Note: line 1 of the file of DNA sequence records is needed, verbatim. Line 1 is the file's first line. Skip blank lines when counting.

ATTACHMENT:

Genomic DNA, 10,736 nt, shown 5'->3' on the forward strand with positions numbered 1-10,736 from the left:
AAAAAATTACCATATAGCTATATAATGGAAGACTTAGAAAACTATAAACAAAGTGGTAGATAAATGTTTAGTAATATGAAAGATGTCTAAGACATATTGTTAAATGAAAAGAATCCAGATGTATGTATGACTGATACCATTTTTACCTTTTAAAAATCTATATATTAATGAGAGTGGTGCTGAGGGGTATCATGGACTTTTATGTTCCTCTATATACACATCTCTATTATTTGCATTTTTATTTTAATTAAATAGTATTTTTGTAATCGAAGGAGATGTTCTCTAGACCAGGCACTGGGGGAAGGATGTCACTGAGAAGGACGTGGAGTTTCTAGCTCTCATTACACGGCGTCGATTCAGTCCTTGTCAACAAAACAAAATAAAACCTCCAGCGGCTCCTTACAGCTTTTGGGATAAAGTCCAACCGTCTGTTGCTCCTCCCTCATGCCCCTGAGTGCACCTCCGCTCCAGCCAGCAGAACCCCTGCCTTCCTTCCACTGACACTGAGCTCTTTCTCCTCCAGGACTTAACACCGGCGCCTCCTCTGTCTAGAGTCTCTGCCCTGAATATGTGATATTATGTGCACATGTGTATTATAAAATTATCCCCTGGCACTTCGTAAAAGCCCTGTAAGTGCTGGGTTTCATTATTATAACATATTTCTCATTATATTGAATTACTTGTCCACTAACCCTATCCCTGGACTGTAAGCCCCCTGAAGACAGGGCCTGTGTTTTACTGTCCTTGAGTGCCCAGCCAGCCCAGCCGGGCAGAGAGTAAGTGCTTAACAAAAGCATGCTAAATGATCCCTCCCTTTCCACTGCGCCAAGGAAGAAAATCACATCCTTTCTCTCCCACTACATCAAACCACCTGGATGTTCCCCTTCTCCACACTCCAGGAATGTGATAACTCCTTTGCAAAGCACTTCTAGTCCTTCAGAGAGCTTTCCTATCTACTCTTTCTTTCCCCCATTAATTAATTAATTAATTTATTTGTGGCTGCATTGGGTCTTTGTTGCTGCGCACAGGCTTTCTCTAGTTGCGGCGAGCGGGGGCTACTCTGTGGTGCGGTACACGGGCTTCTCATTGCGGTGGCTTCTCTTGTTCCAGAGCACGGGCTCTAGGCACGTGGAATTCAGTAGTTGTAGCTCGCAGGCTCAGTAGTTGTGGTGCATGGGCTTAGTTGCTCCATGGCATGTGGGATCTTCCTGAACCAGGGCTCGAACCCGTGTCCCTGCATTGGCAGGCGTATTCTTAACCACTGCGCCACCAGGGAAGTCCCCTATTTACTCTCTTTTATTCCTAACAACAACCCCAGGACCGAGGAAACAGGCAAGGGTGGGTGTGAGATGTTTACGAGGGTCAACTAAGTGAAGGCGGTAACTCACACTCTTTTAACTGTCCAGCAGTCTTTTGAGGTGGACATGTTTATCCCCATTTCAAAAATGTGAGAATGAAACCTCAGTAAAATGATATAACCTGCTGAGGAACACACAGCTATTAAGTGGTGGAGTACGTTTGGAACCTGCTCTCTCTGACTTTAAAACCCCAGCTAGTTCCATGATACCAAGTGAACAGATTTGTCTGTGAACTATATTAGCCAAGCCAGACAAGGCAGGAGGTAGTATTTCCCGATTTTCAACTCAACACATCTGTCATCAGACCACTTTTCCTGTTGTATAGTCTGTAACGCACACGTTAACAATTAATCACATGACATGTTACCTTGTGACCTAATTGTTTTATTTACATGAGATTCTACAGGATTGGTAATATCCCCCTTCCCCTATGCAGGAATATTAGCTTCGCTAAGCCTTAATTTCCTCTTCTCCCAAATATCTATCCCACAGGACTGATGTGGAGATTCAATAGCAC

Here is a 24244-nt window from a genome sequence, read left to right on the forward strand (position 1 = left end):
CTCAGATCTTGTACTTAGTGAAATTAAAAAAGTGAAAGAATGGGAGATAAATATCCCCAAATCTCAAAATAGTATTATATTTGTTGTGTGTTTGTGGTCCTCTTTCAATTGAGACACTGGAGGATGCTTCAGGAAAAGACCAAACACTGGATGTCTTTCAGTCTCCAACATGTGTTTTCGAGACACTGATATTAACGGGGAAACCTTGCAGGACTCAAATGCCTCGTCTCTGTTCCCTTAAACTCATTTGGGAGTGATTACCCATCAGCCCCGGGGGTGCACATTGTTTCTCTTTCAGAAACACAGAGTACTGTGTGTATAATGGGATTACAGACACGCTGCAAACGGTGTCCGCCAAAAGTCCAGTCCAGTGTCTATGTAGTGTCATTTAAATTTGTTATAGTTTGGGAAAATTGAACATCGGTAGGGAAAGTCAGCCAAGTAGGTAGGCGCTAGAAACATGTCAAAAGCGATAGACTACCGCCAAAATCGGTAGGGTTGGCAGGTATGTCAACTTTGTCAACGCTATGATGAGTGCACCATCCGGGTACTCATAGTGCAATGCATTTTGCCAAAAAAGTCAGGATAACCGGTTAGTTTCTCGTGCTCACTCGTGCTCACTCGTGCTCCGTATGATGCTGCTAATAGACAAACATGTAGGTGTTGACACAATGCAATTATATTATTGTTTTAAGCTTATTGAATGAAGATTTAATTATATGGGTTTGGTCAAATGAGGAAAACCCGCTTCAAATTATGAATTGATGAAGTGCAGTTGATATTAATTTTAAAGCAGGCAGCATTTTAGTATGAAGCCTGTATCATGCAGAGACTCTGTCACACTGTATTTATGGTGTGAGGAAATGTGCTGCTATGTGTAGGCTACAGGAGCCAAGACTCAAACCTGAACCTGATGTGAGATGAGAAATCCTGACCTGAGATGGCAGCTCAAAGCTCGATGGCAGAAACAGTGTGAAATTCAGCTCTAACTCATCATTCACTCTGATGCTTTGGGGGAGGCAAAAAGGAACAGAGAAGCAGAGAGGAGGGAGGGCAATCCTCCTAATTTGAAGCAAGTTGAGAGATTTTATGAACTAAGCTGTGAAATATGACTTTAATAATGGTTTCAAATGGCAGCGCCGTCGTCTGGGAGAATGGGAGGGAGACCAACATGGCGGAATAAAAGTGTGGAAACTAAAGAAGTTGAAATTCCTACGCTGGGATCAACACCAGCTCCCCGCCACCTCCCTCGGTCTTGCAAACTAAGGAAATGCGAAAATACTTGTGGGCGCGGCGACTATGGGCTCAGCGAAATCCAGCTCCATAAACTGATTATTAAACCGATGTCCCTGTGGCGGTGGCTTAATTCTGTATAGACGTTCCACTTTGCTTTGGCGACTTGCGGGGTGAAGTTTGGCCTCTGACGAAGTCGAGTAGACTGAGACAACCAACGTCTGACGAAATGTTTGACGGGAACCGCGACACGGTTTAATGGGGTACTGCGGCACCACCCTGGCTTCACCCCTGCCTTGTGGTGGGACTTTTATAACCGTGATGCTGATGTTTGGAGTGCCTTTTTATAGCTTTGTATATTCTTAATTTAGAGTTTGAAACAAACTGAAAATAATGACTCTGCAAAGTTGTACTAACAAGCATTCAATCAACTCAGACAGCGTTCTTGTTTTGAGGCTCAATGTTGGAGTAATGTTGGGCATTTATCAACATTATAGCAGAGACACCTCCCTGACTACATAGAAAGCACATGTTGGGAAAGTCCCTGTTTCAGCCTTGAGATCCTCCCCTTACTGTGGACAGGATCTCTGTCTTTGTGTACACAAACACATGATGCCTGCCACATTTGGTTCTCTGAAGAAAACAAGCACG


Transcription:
Genomic DNA, 10,736 nt, shown 5'->3' on the forward strand with positions numbered 1-10,736 from the left: